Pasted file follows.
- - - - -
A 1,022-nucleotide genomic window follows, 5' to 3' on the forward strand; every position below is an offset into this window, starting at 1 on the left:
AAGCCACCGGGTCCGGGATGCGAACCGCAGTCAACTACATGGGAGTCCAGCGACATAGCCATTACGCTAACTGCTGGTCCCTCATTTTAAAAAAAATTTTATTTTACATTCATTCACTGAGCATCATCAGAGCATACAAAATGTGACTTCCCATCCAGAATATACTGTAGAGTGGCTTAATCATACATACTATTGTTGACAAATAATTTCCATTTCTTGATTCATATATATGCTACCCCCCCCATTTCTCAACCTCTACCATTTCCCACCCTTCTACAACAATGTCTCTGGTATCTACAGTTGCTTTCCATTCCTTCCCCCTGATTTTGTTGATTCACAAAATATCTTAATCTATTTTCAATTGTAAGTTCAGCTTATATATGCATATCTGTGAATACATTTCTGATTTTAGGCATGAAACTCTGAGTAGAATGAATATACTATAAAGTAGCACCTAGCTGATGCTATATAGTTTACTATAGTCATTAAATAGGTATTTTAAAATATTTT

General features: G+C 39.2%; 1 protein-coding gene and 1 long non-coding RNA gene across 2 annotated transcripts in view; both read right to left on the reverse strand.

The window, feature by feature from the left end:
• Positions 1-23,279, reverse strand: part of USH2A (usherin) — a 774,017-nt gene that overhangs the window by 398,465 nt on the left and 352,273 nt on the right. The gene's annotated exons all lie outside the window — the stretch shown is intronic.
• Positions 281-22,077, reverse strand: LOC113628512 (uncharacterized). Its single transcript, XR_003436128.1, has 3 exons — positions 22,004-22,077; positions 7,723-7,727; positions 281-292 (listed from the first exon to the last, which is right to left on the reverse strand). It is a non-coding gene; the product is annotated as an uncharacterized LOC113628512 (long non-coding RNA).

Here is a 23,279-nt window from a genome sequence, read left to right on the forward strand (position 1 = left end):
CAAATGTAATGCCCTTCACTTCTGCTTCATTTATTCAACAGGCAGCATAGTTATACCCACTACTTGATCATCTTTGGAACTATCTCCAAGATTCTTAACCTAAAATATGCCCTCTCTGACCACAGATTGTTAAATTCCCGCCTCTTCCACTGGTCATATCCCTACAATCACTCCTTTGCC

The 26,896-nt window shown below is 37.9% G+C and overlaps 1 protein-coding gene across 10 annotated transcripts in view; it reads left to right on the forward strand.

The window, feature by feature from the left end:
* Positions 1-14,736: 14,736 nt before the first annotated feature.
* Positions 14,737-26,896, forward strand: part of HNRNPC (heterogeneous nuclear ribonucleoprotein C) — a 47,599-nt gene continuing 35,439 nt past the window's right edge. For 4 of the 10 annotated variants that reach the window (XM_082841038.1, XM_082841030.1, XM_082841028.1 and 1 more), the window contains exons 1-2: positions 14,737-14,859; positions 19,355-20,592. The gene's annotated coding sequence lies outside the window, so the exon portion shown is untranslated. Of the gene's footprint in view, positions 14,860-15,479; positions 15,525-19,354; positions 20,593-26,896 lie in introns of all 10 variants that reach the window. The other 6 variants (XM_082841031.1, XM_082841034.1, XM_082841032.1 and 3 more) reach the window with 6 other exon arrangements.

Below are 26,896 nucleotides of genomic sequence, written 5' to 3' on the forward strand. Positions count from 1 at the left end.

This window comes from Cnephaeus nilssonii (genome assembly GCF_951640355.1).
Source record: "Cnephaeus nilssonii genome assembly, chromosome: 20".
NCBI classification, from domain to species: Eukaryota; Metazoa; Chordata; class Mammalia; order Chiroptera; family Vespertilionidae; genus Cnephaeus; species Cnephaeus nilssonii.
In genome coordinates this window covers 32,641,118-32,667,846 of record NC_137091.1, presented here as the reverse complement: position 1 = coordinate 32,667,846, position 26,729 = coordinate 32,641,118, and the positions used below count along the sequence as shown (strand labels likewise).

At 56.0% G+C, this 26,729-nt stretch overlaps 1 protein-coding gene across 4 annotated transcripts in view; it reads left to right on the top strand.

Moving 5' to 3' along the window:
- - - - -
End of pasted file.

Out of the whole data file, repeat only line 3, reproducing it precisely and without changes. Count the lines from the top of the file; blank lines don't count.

General features: G+C 39.2%; 1 protein-coding gene and 1 long non-coding RNA gene across 2 annotated transcripts in view; both read right to left on the reverse strand.